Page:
When you present the food, say something positive or a little humorous, such as

the following. As always keep an enthusiastic smile on your face and show enthusiasm in your voice.



· Here’s your delicious (grilled salmon steak with steamed vegetables), Mr. Smith.
· I’m sure you’re going to love it / enjoy it.
· It smells so / really good.
· It looks really tasty.
· The chef has put his heart into it.
· It comes from my heart.
· It comes with the passion and love of the chef / barman.

· I’d love to sit down and join you as it smells so good.
· Would you like anything else, such as (soya sauce) or (tomato sauce)?

· I wish you a very enjoyable (or: wonderful) lunch / meal.




2.27 Taking a dessert order



2.27.1 Creative and Memorable

· We have some wonderful desserts that are to die for. May I tempt you with one?
· The (strawberry mousse) melts in your mouth.
· May I tempt you with the (satin smooth chocolate mousse), which has an absolutely delicious, melt-in-the-mouth taste?
· Here’s our dessert menu. Would you like to indulge in (try / enjoy) one of our sinful desserts?


Point out which desserts are really sinful!

· It’s my favourite dessert. I secretly eat it in the kitchen when the chef isn’t looking.
· I like it most of all.

· This is my favourite dessert.

· It’s really (good / delicious).

· It’s one of our signature desserts.



After recommending a dessert, you could compliment it, like this:

· It’s very popular in this restaurant.

· It’s heavenly.

· It’s a mouth-watering delight.

· It’s gorgeous.

· It’s delightful.

· It’s absolute bliss.

· You won’t regret it.

· You’ll regret it for the rest of your life if you don’t have it.





2.28 Checking satisfaction



2.28.1 Polite and Proper

· I do hope you’re enjoying your (lunch). … I’m glad to hear that.

· Is everything all right?

· Is the food to your expectations?

· I do hope that you’re enjoying your (meal / name of food).



If the guest has finished:

· I (do) hope you enjoyed the flavour of your (steak).

· I do hope you enjoyed your (steak / meal).



2.28.2 Creative and Memorable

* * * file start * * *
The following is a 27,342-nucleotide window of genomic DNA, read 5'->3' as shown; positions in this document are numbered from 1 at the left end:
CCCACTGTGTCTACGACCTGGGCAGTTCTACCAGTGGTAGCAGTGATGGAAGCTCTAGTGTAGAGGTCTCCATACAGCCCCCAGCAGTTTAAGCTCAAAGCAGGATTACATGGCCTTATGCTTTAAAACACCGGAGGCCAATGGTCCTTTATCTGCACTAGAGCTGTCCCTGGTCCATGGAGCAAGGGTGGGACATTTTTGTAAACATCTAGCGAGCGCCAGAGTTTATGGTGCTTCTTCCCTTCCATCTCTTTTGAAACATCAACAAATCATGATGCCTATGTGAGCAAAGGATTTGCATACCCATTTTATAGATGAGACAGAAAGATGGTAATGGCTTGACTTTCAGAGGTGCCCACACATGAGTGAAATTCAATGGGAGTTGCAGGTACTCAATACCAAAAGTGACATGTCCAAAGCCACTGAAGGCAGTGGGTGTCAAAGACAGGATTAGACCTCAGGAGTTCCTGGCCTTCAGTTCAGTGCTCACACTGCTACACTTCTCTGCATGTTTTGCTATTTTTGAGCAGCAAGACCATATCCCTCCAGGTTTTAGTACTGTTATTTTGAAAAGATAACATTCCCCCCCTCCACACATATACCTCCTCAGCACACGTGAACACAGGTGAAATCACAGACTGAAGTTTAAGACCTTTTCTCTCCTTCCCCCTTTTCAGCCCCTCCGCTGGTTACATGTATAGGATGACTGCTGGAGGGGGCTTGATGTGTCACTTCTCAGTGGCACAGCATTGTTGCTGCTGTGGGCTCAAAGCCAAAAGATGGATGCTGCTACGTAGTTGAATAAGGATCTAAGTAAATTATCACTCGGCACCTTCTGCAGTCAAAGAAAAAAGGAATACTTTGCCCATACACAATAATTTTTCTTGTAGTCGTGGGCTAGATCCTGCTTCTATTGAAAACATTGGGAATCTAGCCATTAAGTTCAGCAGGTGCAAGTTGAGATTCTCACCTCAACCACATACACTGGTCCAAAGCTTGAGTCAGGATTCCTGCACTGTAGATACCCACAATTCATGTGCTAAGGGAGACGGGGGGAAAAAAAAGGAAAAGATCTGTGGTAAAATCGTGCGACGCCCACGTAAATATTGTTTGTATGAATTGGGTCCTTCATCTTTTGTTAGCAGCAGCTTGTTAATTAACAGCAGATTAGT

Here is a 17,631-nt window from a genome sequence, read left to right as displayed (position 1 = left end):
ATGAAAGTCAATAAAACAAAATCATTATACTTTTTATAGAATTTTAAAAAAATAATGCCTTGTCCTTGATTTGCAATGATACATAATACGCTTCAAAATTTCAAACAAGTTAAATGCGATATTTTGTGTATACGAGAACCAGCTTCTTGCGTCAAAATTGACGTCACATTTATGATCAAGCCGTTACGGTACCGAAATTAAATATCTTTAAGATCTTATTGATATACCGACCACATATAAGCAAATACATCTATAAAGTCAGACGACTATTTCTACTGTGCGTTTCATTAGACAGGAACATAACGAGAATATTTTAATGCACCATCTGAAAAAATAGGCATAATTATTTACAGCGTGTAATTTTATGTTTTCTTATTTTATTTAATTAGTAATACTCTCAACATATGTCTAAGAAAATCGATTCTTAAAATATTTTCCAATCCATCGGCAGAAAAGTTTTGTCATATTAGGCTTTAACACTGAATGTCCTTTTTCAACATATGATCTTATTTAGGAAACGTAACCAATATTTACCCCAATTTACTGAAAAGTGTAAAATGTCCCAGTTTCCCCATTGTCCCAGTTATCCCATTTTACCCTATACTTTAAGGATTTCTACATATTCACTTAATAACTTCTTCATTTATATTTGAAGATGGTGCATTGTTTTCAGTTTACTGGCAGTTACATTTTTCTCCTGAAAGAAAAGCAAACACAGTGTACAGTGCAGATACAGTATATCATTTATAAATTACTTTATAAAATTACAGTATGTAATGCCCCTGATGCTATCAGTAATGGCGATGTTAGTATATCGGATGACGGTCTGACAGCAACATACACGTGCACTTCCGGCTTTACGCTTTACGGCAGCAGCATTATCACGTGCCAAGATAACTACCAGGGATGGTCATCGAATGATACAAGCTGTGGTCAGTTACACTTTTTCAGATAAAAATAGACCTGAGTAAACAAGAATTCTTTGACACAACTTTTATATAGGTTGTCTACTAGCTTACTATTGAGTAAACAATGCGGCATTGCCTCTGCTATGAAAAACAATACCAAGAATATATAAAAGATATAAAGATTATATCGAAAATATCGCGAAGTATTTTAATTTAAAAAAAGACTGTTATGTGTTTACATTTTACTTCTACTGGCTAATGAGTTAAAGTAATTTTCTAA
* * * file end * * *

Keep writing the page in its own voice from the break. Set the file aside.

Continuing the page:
· I do hope you’re enjoying the (name of dessert). If you’re not, we’ll send the Pastry Chef back down to the dungeons. (She’s only been out for a week.)

· Are you enjoying the (name of drink), or shall we send the Barman down to the dungeons?

· Are you enjoying the (name of dessert), or shall we demote the Pastry Chef to Steward?

· Are you enjoying the (name of dessert), or shall we cast the Pastry Chef adrift at sea?

· Excuse me, ladies and gentlemen. Are you all enjoying the food or shall we take the chef down to the dungeons?

· Excuse me. We have a problem in the kitchen. The chef is panicking. He’d like to know if you are enjoying the food.

· I do hope you’re enjoying the (cocktail from heaven). If you’re not, the (management / Bar Manager) will send me down to the dungeons.



When the guest answers and says that the food is fine, say:

… Thank you so much. I’ll let him know. …

1. He’ll be so relieved. His blood pressure will come down now.

2. We won’t have to buy him a wig now.



When the guest answers and says that the food is not good, say:

… I’ll take care of the matter right away.



While filling up a water glass, you could say:

· The (fried duck) tastes really good, doesn’t it?



2.29 Dealing with a complaint



2.29.1 Polite and Proper

· I’m terribly sorry, (sir). I’ll find out what is happening.

· I’m terribly sorry, (sir). The chef has said that it will be ready in 10 -15 minutes.
· I’m terribly sorry, (madam). I’ll bring it as soon as it’s ready.

· I’m terribly sorry, (madam). May I bring you a complimentary (glass of water)?
· I’m terribly sorry, (madam). I’ll change it right away.

· I’m terribly sorry, (madam). I’ll have it cooked a little longer. Or would you like me to change it?